Sunday, January 19th, 2020

Diabetes and heart attack is a risky combination

INVC NEWS
Bangalore,

Aster RV Hospital conducted a day long healthcare awareness talk on ‘Diabetic and Heart related Failure and its preventability’ at its premise today in order to raise more awareness among the public. Close to 200 people participated in the program. Additionally, the first 100 registered participants got free diabetic Average sugar blood test (HBA1C) and Heart failure blood test (NT Pro BNP)

The session witnessed a health talk on diabetes and its effect on heart health by Dr Manjunath Malige and Dr Srinivas Prasad B V. The doctors urged the participants and their family to be aware about the warning signs of diabetes and prevent this serious life – long diseases at the early stage.

 

Dr Manjunath Malige Lead Consultant - Endocrinology & Diabetes, Aster RV Hospital said, Diabetes is a growing public health concern because of the large burden of diabetic population in India. Diabetes is also slowly growing among the younger population which was not the case earlier. Often people do not realise they are suffering from diabetes because early symptoms are not very severe. With poorly controlled and untreated diabetes can lead to blindness, amputation due to gangrene, kidney failure, heart attack or stroke. However, understanding diabetes and its symptoms starts with awareness. Patients with diabetes is not the end of normal life, but with proper knowledge one can lead a normal life.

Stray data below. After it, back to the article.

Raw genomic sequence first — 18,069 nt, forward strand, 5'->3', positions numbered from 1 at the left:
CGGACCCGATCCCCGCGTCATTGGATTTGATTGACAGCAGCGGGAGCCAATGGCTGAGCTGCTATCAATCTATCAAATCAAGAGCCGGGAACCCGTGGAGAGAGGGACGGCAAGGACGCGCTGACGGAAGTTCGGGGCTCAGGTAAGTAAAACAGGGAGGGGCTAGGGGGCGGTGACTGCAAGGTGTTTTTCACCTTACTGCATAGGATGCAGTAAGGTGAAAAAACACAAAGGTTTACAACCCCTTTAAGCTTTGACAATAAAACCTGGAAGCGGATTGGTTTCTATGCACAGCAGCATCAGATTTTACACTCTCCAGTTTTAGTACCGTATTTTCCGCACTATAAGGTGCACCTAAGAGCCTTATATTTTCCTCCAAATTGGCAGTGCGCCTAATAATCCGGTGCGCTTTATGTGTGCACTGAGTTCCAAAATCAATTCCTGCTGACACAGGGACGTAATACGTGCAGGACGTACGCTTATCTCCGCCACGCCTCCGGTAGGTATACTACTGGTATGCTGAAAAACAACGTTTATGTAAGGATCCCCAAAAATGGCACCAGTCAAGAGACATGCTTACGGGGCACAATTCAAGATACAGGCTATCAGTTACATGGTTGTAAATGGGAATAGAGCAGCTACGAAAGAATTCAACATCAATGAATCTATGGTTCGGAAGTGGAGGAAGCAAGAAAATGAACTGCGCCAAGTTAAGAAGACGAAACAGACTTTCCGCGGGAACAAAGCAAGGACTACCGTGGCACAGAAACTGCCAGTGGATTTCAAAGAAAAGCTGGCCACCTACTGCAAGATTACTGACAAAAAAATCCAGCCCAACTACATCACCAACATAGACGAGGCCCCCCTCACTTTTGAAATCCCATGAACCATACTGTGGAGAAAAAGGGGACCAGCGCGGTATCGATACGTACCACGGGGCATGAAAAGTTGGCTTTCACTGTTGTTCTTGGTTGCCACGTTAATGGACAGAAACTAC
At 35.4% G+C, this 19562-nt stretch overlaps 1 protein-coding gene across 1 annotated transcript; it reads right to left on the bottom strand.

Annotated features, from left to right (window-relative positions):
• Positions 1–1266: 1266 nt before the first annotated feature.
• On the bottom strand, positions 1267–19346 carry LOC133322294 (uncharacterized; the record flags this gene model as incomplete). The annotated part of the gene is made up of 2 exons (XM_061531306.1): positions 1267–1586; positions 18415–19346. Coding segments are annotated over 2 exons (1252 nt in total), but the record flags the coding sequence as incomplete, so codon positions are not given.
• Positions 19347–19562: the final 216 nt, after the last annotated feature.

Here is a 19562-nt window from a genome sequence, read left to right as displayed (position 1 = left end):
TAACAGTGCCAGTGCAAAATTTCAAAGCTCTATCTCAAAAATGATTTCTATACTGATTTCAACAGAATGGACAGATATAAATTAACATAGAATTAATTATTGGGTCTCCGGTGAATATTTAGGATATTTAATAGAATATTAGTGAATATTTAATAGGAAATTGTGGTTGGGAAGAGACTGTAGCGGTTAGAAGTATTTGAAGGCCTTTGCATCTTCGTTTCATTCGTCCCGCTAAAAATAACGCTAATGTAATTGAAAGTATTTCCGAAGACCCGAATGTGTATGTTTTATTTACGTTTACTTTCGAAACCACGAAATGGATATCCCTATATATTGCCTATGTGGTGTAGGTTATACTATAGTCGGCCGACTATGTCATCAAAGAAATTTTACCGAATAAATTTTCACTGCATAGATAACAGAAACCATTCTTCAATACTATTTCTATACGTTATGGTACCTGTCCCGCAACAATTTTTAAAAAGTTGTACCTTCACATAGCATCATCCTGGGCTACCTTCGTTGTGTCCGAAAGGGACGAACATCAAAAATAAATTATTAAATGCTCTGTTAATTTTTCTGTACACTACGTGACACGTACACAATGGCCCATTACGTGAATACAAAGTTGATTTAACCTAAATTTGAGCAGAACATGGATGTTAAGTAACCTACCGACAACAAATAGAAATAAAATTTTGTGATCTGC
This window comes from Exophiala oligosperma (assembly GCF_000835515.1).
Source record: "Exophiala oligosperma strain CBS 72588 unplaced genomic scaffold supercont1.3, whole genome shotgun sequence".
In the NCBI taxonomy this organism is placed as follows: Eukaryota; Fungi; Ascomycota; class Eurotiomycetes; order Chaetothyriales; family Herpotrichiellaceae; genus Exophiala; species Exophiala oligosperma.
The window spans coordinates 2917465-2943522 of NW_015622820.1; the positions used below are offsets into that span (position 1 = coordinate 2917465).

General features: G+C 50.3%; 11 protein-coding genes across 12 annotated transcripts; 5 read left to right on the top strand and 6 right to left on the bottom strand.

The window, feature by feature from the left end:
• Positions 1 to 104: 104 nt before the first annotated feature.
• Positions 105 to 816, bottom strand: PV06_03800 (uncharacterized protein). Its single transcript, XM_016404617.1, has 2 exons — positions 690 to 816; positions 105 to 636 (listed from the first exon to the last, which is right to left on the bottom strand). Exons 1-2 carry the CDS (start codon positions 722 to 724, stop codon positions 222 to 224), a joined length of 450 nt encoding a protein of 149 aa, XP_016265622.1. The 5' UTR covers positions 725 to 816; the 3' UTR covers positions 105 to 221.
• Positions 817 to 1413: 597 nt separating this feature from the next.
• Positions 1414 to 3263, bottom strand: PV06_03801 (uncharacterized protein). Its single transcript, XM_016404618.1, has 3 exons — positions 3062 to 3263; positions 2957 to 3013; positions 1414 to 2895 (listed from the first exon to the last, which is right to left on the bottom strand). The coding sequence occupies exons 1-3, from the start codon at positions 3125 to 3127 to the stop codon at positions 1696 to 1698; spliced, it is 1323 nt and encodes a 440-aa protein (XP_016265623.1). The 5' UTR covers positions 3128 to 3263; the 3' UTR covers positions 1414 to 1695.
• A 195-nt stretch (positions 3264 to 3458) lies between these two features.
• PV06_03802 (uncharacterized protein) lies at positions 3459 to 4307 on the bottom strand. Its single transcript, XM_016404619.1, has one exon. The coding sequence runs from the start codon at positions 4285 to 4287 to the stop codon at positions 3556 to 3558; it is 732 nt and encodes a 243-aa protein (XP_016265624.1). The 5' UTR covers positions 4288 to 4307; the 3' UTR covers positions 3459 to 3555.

Dr Srinivas Prasad B V, consultant Interventional cardiologist, Aster RV Hospital said, Diabetes and heart attack is a risky combination. Those who are suffering from diabetes are more prone to heart related issues, and the after effects of a heart attack are much more severe in a diabetic individual. Diabetic individuals generally have higher blood sugar levels than the average person, because of which their artery walls are weaker and they have higher levels of cholesterol deposits in heart veins. Those diabetic patients with a past history of coronary artery disease or previous incidence of heart attack must undergo treatments to reduce their blood sugar level and decrease the risk of heart failure”

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